evidence of your annuity holders now live longer than 77 years, on average. The data below
are the sample data (in years of life):
a) (2 points) Does this sample indicate that life expectancy has increased? Test an appropriate
hypothesis and state your conclusion (use a 5% level of significance). Be sure to check the
necessary assumptions and conditions before conducting your test.
b) (2 points) Construct A 90% confidence interval for the true average age of death for the
population of your annuity holders. Explain why your confidence interval agrees or not
statistically with your hypothesis testing decision in part a).
c) (1 point) Suppose that you want to construct 90% confidence interval that has a margin of
error of one half of a year. What size sample would you need at a minimum?
5. (5 points) If you want to know how important spam filters are to your online experience, try
turning them off for a day. You’ll quickly see why these tools we tend to take for granted are
so essential. Generally speaking, a filtering solution applied to your email system uses a set
of protocols to determine which incoming messages are spam and which are not. What the
filters checks on can vary, but often they all do basically the same thing: scan header
information for evidence of malice, look up senders on blacklists of known spammers, and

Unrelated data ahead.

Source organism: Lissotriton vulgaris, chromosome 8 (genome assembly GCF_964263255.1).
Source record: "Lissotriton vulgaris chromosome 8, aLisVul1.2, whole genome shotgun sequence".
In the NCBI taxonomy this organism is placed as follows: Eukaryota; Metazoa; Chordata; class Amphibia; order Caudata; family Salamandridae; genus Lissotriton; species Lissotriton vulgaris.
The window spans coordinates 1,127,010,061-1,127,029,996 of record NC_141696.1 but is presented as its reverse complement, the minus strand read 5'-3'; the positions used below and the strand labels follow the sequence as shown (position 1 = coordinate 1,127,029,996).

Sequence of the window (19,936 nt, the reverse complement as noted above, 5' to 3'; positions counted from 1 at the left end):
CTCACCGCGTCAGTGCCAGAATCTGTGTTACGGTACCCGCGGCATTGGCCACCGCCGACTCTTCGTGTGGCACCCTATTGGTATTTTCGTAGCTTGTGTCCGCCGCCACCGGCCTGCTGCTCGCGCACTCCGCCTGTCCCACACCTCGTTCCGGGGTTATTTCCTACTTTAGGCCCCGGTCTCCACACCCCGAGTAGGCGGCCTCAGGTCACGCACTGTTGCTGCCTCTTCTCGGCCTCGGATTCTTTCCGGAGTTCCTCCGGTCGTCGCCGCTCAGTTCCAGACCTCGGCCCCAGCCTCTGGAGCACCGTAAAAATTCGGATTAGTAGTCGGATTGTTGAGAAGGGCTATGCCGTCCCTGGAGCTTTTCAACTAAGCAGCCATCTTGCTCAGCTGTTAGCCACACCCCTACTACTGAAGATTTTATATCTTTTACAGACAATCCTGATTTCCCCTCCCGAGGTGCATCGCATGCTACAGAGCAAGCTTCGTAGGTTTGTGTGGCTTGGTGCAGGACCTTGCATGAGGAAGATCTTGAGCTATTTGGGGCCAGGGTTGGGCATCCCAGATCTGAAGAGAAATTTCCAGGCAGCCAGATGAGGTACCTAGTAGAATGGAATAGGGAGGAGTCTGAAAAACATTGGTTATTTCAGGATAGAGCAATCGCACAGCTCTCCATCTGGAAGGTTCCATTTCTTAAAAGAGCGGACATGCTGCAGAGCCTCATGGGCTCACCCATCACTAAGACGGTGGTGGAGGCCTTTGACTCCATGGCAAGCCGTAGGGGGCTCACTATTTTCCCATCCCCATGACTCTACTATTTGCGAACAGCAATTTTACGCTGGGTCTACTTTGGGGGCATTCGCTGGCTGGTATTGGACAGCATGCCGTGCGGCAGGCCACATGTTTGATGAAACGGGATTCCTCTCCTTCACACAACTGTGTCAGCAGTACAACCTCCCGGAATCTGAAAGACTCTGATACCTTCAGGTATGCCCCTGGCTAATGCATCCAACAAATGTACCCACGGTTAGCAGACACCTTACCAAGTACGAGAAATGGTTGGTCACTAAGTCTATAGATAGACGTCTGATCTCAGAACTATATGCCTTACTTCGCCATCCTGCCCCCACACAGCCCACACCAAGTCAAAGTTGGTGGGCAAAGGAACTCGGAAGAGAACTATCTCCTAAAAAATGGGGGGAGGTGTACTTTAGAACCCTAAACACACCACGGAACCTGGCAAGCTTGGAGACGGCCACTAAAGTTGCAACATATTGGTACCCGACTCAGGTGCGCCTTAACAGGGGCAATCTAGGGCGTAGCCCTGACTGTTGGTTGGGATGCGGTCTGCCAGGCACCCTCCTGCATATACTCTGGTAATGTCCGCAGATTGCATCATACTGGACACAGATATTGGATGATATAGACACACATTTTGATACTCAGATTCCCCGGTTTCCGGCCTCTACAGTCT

filter content for patterns that point to junk mail.
Suppose that a particular spam filter uses a points-based system in which various aspects of an
email trigger an accumulation of points – with 100 points being the maximum and strongly
indicating spam. So, more points for a particular email becomes stronger evidence that it is
spam. After accumulating a sufficient number of points, the spam filter classifies the email as
spam and it does not reach your inbox.
This process is similar to hypothesis testing in the following way for each email it reviews:
H0: The email is a real message (not spam)
HA: The email is spam
Using the above hypothesis setting context, answer the following questions using
language/terms we have covered related to hypothesis testing:
a) (1 point) When the filter allows spam to slip through into your inbox, which kind of error is
that? Explain in terms of the hypotheses above.
b) (1 point) Which kind of error is it when a real (i.e., non-spam) email gets classified as spam
and does not get to your inbox? Explain in terms of the hypotheses above.
c) (1 point) Suppose that this particular spam filter classifies spam as any email getting 50
points or higher. However, you reset the filter to use 60 points or higher before classifying
it as spam. Is that analogous to choosing a higher or lower alpha level for a hypothesis test.
Explain in terms of the hypotheses above.
d) (1 point) What impact does this change in the spam cutoff value have on the chance of each
type of error in hypothesis testing? Explain.
e) (1 point) What does “power” mean in this context of the spam filter, and how is it related to
one of the two types of errors? Explain in terms of the hypotheses above.